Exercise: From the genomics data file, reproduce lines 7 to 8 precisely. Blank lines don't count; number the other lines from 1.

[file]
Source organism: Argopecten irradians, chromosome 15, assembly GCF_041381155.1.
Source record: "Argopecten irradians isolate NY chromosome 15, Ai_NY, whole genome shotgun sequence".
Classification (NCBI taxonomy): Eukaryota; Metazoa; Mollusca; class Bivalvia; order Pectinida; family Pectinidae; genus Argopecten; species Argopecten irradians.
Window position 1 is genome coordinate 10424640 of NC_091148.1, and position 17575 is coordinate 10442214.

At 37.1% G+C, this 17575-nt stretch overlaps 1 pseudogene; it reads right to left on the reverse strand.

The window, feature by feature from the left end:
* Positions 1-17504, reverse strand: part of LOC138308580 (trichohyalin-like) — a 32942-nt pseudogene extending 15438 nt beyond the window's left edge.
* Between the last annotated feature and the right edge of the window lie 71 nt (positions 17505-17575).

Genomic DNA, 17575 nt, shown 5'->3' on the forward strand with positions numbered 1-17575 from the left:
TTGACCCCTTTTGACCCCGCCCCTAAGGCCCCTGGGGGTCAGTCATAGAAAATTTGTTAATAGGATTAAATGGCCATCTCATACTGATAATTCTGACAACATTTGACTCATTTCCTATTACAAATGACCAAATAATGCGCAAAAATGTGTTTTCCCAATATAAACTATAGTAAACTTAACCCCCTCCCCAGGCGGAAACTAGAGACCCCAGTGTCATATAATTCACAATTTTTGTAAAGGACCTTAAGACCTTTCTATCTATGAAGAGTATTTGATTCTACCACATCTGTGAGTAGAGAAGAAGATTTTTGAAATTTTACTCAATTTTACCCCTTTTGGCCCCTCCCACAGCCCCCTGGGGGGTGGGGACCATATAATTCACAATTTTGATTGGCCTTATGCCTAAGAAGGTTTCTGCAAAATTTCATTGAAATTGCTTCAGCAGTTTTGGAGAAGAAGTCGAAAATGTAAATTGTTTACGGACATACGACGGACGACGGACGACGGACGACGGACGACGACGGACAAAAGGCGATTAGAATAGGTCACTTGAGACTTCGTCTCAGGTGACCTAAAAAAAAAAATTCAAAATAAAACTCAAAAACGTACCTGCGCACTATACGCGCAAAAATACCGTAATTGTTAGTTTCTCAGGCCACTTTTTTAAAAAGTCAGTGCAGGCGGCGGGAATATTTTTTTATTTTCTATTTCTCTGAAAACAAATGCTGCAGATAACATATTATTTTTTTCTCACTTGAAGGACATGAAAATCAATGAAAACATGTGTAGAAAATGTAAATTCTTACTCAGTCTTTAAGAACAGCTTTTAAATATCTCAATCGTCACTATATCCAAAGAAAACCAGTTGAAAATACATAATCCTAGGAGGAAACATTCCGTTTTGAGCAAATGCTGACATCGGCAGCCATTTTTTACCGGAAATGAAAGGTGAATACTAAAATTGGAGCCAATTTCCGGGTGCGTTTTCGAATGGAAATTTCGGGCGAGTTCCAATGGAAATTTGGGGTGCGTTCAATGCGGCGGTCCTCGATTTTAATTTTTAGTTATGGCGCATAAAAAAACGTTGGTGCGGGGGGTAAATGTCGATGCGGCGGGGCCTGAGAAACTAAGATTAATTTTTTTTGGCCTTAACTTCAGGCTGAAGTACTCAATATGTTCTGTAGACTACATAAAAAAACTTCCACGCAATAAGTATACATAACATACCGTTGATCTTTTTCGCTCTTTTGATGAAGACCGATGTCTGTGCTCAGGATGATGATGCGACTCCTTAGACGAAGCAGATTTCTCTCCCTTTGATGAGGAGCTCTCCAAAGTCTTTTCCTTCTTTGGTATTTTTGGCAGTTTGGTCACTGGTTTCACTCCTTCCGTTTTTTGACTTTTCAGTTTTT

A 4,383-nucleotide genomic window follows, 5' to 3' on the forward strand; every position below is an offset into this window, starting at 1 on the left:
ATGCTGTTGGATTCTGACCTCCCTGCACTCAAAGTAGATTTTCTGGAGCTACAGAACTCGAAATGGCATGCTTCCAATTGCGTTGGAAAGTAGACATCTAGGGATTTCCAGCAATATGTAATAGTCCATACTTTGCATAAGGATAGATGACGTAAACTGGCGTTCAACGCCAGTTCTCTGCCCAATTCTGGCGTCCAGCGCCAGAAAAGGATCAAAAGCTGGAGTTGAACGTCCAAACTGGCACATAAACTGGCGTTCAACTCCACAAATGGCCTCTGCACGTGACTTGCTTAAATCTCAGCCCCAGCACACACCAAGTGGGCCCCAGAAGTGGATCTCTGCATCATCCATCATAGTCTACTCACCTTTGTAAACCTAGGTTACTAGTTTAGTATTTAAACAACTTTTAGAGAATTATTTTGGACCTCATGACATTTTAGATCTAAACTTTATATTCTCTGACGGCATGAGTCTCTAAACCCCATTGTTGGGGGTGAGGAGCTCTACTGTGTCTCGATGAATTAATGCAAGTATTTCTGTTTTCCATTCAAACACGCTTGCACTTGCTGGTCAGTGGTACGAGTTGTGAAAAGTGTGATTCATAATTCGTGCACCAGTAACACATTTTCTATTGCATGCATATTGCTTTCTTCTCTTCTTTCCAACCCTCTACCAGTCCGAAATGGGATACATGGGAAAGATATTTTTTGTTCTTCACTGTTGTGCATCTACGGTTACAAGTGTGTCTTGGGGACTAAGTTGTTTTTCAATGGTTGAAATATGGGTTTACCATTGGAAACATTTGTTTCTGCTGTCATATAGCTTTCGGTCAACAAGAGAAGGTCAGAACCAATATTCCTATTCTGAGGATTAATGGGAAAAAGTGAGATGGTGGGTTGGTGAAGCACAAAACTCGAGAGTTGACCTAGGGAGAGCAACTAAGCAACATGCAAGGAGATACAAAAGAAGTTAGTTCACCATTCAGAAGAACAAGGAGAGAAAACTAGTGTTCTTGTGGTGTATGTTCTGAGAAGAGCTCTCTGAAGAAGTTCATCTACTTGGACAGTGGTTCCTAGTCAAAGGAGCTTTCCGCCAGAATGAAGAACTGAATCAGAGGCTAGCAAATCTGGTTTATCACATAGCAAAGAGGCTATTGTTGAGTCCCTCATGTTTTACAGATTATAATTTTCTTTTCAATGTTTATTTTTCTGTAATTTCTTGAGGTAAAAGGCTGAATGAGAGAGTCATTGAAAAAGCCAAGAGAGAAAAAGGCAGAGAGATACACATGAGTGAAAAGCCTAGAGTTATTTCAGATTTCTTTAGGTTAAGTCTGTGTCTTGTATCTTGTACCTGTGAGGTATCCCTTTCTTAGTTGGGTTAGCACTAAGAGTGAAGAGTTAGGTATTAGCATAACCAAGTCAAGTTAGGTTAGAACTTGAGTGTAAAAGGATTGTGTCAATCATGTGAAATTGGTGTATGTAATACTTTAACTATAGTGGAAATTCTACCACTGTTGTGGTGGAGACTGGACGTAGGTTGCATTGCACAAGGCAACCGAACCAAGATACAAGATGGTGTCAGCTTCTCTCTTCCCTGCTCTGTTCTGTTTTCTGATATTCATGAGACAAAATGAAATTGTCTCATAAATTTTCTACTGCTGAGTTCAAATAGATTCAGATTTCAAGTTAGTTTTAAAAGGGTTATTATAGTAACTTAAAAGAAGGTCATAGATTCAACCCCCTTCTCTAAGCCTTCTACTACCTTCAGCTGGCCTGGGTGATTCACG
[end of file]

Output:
* Positions 1-17504, reverse strand: part of LOC138308580 (trichohyalin-like) — a 32942-nt pseudogene extending 15438 nt beyond the window's left edge.
* Between the last annotated feature and the right edge of the window lie 71 nt (positions 17505-17575).